Welterweight Artemio Reyes (22-2, 18 KOs) needed two rounds to dispatch Abraham Alvarez (16-5-1, 7 KOs) on Friday in the 10-round “Path to Glory” main event. Reyes, who came in winning six straight, ended it in typical Reyes fashion, inside of three rounds. Only one of his last six knockout wins has lasted to the third round.
In the first, Reyes did whatever he wanted. He rocked the Mexican-born Alvarez with power shots to the head and body.
“I knew I hurt him in the first, the way he was wincing after taking a shot,” said Reyes, who fights out of nearby Riverside, Calif. and is trained by Joel Diaz. “My team and I never go in searching for a knockout, but if it presents itself early, like it did tonight, we’ll take it any day of the week.”
The second round proved to be the clincher with Reyes scoring a brutal knockdown that could have been enough for the referee to step in and call it, but the fight continued. Seconds later, Alvarez was on his wallet yet again, this time a three-punch combination left him looking dizzy and confused. Alvarez continued, but got slammed to the canvas a third time and that is when the referee put an end to the carnage at the 2:01 mark.
The co-main event from the Doubletree Hotel Ontario featured junior welterweights Giovani Santillan (13-0, 7 KOs) of San Diego and Joaquin Chavez (7-14-3, 2 KOs) of Los Angeles. Santillan preserved his flawless record with a tactical approach that awarded him a unanimous decision win (79-72, 78-73, 77-74).
The 22-year-old Santillan, fighting in his fourth straight 8-round bout, is showing signs of developing into a complete boxer. He out-boxed Chavez, cut off the ring when he had to, and largely neutralized most counter punches. He scored one knockdown in the first and essentially picked Chavez apart the rest of the way.
Super bantamweight Danny Roman (9-2-1, 4 KOs) of Los Angeles put on a tremendous performance by dismantling Jonathan Arellano (13-3-2, 3 KOs) of Ontario, Calif. through eight hard fought and thrilling rounds. Roman takes home a unanimous decision win (79-71, 80-72 twice) and it could not have come at a better time, as Roman was 1-1 in his last two fights.
If there is a knock on Arellano, is that he is heavily reliant on the counter punch. That may work against a methodical boxer, but Roman is a high motor, volume puncher that thrives against counter punching. Roman threw every punch in the book from a variety of angles and Arellano just could not keep up with the constant onslaught. Arellano was showered with punch after punch and Roman appeared to grow stronger as the fight progressed.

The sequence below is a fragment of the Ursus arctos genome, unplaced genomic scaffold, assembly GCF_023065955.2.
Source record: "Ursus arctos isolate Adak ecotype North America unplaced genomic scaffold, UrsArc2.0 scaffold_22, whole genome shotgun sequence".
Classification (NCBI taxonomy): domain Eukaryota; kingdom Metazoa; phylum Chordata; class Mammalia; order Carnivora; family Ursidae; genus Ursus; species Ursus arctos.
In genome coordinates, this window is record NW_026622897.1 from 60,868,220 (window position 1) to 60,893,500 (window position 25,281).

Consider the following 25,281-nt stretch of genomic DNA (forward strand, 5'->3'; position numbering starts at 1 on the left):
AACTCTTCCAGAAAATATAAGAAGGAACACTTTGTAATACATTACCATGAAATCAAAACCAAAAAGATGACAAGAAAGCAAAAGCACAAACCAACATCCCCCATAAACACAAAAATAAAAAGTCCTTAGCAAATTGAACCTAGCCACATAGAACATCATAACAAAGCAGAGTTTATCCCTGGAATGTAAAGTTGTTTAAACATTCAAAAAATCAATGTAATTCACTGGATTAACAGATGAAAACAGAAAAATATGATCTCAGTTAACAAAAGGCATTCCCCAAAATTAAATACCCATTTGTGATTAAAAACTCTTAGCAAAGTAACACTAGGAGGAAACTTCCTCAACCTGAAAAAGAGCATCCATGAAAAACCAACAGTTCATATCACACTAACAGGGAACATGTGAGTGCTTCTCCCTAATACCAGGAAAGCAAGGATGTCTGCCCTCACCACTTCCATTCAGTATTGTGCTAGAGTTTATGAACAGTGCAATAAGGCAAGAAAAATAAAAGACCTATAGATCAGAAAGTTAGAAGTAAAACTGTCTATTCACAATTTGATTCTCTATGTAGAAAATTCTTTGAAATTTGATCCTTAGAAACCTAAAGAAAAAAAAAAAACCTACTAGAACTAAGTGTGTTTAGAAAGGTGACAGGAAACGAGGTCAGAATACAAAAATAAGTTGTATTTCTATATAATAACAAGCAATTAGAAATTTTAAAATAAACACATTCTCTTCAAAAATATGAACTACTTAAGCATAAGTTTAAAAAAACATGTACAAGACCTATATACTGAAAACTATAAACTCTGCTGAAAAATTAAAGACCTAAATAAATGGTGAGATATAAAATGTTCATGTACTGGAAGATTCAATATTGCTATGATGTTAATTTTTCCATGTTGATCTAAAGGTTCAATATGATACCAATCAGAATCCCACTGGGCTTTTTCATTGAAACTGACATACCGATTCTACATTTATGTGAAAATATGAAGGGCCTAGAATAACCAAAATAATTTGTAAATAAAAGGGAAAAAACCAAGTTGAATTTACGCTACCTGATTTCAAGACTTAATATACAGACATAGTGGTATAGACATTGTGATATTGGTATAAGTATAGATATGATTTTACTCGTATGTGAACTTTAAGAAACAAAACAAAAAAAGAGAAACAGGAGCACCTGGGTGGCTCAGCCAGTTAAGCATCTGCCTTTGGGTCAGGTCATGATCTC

While Roman will never be confused with the power-punching likes of Israel Vazquez, who was ringside commentating for LATV Networks, or Mexican legend Rafael Marquez, Roman is surely in the same league when it comes to work rate and relentless pressure. He never tires, always outworks his opponents, and fires at will.
A standing ovation in the sixth round by the knockout-hungry crowd contributed to both boxers trading a significant amount of punches, but it was Roman who carried the round. Roman finally dropped Arellano in the eighth and final round with a series of punches to the head. He knocked him down again seconds before the final bell rang.
Observers would not know it from his record, but Phoenix-native Cesar Valenzuela (8-3-1, 3 KOs) is a crafty and talented junior lightweight that uses his height and reach advantage to frustrate and confuse opponents. His latest victim, previously unbeaten Erick Ituarte (7-1-1, 1 KO) could not find the rhythm required to slow down the always-advancing Valenzuela.
In the fourth round, Ituarte appeared to get knocked down by a Valenzuela combination, but the referee ruled it a slip. Ituarte, sensing he needed to change the feel of the match, came out hungry in the fifth. Valenzuela, however, did not back down from the immediate pressure. When Valenzuela gets hits, it appears to motivate him even more, and for every Ituarte punch, Valenzuela was all too ready to send a handful of punches his way.
Valenzuela cruised to a 6-round unanimous decision with scores: 58-56, 59-55 twice.
Lightweights Ken Alvarez (6-0-2, 3 KOs) of Puerto Rico and Joshua Marks (8-5-1, 8 KOs) of Indio, Calif. kicked things off with a thoroughly entertaining 6-round scrap.
Alvarez and Marks offered a spirited exchange in the second round with both fighters landing power punches. In the third, Alvarez appeared to be trying to regain his balance while back pedaling when a Marks left hook to the body dropped him to the canvas. Alvarez calmly stood up and followed up with a combination upstairs that scored a knockdown for the Puerto Rican native.
While both fighters showed guile and a commitment to exchange, the judges could not source a winner leaving the fight a majority draw. One judge scored it 59-55 for Marks, and the other two settled on 57-57.